The same kind of non-correspondence of lexical meaning of the root and the stem in a derived word is observed in affixationally derived words (teacher). Tthe difference between an affixationally derived word and the word derived by conversion is that in the former case the derived word retains signs of the derivation process both in its formal morphological and in its semantic structure, too. In the latter case the traces of derivation are observed only in the semantic structure of the derivative.
b) The criterion of typical semantic relations between the words in a conversion pair.
Semantic relations in a conversion pair are diverse. Yet, scholars, such as P.A. Soboleva /Соболева 1959/, point out that verbs converted from nouns (denominal verbs) typically denote:
a) action characteristic of the object (to monkey, to father, to fool);
b) action with the object (to whip, to water, to knife);
c) acquisition of the object (to fish, to milk, to mud);
d) deprivation of the object (to dust, to skin).
Nouns converted from verbs (deverbal nouns) usually denote:
a) instance of the action (a jump, a smile, a try);
b) agent of the action (a help; a hand but mostly derogatory: a cheat; a bore; a scold);
c) place of the action (a race, a run);
d) object or result of the action (a peel, help).
Though the types of meaning in a derived word may be predictable, a lot of memory work is necessary to remember the exact meaning of the word derived by conversion because like any other derived word it is highly idiomatic:
a knife — to knife ‘to stab or wound with a knife’;
a boot — to boot‘to put boots on; to kick; to make an error on the ground’;
a cap — to cap ‘to provide or protect with a cap’.
c) The polysemy degree criterion
Derived words are usually less polysemantic than the simple ones used as their sources (cf.: a great number of meanings in the simple noun head, for example, and much more limited their number in its derivative tobehead). Words derived by conversion are not exceptions to this rule, and derived units in a conversion pair usually display a smaller degree of polysemy. The simple noun house, for example, has such meanings as ‘1. a building as a living quarters for one or a few families, 2. a) a shelter for a wild animal, b) a shelter for something, 3.HOUSEHOLD, 4. a residence for a religious or other community, the community itself, 5. a legislative assembly, 6. a place of business or entertainment, 7. the audience of a theater’ while the verb to house derived by conversion has only the meanings ‘1. to provide with living quarters, 2.to encase, enclose, 3. to serve as shelter’.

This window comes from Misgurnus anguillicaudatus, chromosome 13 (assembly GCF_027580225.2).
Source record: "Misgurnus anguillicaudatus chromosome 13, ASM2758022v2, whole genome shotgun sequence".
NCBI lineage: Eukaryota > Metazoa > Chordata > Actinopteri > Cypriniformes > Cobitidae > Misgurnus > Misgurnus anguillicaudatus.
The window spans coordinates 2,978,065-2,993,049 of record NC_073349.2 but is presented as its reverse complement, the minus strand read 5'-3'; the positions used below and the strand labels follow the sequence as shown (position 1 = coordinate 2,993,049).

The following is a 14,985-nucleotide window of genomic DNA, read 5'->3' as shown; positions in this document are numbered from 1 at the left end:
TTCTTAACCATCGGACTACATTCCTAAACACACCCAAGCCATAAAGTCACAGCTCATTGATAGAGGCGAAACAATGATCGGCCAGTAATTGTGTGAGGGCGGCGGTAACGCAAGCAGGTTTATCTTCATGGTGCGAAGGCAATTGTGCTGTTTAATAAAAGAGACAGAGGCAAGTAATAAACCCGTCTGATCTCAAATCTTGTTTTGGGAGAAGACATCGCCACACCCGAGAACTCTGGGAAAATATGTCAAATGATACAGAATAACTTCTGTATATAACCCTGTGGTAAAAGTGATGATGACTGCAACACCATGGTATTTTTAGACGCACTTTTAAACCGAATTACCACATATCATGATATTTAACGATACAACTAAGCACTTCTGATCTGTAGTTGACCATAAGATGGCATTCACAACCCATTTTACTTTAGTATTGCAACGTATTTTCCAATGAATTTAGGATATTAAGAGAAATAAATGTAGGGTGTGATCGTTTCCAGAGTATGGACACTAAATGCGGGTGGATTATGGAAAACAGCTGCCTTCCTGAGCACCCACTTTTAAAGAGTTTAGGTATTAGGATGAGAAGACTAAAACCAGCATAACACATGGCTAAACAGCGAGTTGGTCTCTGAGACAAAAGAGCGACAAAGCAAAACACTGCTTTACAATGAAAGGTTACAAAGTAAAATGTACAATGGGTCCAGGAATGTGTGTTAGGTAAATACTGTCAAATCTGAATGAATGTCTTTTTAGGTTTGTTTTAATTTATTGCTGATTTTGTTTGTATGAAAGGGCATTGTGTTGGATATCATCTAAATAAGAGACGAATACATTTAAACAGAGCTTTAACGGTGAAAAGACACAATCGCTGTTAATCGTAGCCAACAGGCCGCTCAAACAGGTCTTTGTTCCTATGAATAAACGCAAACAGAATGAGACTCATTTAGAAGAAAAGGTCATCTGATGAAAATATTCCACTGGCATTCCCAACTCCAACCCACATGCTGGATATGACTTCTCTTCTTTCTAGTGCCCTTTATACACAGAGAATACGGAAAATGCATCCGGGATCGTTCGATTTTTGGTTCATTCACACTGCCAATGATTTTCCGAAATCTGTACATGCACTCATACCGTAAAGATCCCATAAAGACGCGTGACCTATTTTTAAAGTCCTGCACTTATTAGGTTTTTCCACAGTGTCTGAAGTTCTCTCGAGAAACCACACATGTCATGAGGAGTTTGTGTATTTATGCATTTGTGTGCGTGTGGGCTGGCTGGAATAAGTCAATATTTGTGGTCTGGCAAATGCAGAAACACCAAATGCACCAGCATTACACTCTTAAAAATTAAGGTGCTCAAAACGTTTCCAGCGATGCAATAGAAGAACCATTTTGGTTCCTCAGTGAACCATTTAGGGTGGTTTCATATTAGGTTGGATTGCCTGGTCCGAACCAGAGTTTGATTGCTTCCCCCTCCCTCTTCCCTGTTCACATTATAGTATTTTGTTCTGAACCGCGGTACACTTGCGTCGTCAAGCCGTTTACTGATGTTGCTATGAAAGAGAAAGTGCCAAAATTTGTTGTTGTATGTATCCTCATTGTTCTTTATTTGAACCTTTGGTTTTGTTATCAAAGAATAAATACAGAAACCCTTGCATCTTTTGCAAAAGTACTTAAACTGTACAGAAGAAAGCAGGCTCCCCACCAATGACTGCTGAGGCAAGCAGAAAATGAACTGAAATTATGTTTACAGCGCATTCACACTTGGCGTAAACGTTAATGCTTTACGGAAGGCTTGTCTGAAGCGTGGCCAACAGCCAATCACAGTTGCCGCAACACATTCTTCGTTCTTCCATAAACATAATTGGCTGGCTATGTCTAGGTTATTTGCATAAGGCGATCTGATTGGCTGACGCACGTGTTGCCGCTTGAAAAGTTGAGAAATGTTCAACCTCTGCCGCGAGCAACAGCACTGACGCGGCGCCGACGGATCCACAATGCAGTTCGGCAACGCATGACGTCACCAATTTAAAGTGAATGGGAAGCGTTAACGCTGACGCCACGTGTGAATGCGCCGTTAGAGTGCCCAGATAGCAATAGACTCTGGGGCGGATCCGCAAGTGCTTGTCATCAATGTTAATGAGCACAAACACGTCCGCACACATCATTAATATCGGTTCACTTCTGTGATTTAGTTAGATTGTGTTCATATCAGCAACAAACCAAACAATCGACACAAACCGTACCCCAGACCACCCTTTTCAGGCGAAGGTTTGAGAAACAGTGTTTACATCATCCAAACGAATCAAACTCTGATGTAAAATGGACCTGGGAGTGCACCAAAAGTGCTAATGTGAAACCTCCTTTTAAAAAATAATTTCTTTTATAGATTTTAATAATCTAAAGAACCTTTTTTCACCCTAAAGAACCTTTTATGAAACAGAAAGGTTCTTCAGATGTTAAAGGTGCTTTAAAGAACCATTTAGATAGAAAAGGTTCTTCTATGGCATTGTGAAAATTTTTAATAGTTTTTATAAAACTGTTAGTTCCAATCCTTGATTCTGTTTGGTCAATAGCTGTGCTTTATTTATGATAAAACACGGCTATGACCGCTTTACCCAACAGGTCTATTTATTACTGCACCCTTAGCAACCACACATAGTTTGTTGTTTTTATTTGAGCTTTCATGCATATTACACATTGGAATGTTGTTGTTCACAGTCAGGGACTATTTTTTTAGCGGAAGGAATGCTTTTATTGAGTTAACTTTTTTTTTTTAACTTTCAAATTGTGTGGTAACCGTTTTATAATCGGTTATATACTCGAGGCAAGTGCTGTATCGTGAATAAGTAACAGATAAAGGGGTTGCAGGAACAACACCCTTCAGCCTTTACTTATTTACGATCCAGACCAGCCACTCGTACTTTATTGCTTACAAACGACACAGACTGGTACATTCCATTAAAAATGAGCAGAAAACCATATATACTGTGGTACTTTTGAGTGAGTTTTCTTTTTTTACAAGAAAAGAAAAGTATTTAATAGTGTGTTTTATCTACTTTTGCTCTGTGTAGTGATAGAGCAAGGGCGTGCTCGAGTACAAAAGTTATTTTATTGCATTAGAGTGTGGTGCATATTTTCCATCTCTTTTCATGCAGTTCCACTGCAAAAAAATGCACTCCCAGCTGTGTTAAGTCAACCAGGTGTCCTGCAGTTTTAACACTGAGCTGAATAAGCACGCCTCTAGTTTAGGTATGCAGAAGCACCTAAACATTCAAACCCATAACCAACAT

So, a lower degree of polysemy of a word in a conversion pair may be regarded as an indicator of its derived character.
2. The synonymity criterion
This criterion is based on a comparison of a conversion pair with a synonymic word pair where the direction of derivation is clear, and analogical derivational relations are deduced. For example, the relations between the words in the conversion pair to chat — a chat is believed to be the same as in their synonymic pair where derivational relations are formally expressed: to converse — a conversation. To chat, like to converse, is believed to be a simple verb and a chat, like a conversation, is regarded a derived noun.
The derivational criterion
This criterion is based on the analysis of the derivatives of the first degree of derivation. The noun is simple in a conversion pair (a hand → to hand) if a derivational base in the majority of the first-degree derivatives is nominal (handful, handy, handsome).. Vice versa, the verb is simple in a conversion pair and the noun is derived (to laugh → laugh n) if a derivational base in the majority of first-degree derivatives is verbal (laughter, laugher, laughingly).
The frequency criterion
Lower frequency value of a word in a conversion pair indicates its derived character (to answer 65 % → answer35%; to joke 8% ← joke 82%).
5. The transformation criterion
In case if the transformation of nominalization of the verb in a conversion pair is possible (race v in the horse is racing →the race of a horse), we are dealing with a simple verb. When such transformation is impossible (hedailymothered ‘protected’ the pet→*the pet’s daily mother) the verb should be regarded as derived. Similar patterns occur in a pair composed of a simple and a suffixationally derived words: nominalization is possible when the verb is simple and the noun is derived: John arrives tomorrow→ John’s arrival tomorrow, and impossible if the verb is suffixationally derived and the noun is simple: They will behead him tomorrow→ *His tomorrow’s head).